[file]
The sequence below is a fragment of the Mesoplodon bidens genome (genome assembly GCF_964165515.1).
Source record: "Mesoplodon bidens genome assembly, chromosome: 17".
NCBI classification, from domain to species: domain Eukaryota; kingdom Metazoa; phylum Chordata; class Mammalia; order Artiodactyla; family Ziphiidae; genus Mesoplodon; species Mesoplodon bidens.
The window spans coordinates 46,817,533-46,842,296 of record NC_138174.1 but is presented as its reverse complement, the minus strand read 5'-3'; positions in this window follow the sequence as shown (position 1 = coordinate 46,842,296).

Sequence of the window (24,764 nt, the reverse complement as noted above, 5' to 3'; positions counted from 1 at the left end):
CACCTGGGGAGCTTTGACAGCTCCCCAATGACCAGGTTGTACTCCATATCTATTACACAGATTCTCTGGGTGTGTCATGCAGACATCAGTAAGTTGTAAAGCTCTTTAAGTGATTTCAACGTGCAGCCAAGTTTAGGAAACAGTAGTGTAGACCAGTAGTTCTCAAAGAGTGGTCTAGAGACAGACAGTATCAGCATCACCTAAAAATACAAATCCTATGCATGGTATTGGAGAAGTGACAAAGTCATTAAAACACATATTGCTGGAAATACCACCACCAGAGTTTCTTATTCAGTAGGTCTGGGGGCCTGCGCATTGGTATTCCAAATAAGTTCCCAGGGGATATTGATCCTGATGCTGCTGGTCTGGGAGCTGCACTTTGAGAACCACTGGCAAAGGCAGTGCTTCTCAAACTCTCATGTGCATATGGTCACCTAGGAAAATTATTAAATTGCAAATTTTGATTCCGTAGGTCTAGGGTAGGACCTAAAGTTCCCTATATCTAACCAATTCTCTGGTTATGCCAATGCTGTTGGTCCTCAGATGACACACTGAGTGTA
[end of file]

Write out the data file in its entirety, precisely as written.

The sequence below is a fragment of the Mesoplodon bidens genome (genome assembly GCF_964165515.1).
Source record: "Mesoplodon bidens genome assembly, chromosome: 17".
NCBI classification, from domain to species: domain Eukaryota; kingdom Metazoa; phylum Chordata; class Mammalia; order Artiodactyla; family Ziphiidae; genus Mesoplodon; species Mesoplodon bidens.
The window spans coordinates 46,817,533-46,842,296 of record NC_138174.1 but is presented as its reverse complement, the minus strand read 5'-3'; positions in this window follow the sequence as shown (position 1 = coordinate 46,842,296).

Sequence of the window (24,764 nt, the reverse complement as noted above, 5' to 3'; positions counted from 1 at the left end):
CACCTGGGGAGCTTTGACAGCTCCCCAATGACCAGGTTGTACTCCATATCTATTACACAGATTCTCTGGGTGTGTCATGCAGACATCAGTAAGTTGTAAAGCTCTTTAAGTGATTTCAACGTGCAGCCAAGTTTAGGAAACAGTAGTGTAGACCAGTAGTTCTCAAAGAGTGGTCTAGAGACAGACAGTATCAGCATCACCTAAAAATACAAATCCTATGCATGGTATTGGAGAAGTGACAAAGTCATTAAAACACATATTGCTGGAAATACCACCACCAGAGTTTCTTATTCAGTAGGTCTGGGGGCCTGCGCATTGGTATTCCAAATAAGTTCCCAGGGGATATTGATCCTGATGCTGCTGGTCTGGGAGCTGCACTTTGAGAACCACTGGCAAAGGCAGTGCTTCTCAAACTCTCATGTGCATATGGTCACCTAGGAAAATTATTAAATTGCAAATTTTGATTCCGTAGGTCTAGGGTAGGACCTAAAGTTCCCTATATCTAACCAATTCTCTGGTTATGCCAATGCTGTTGGTCCTCAGATGACACACTGAGTGTA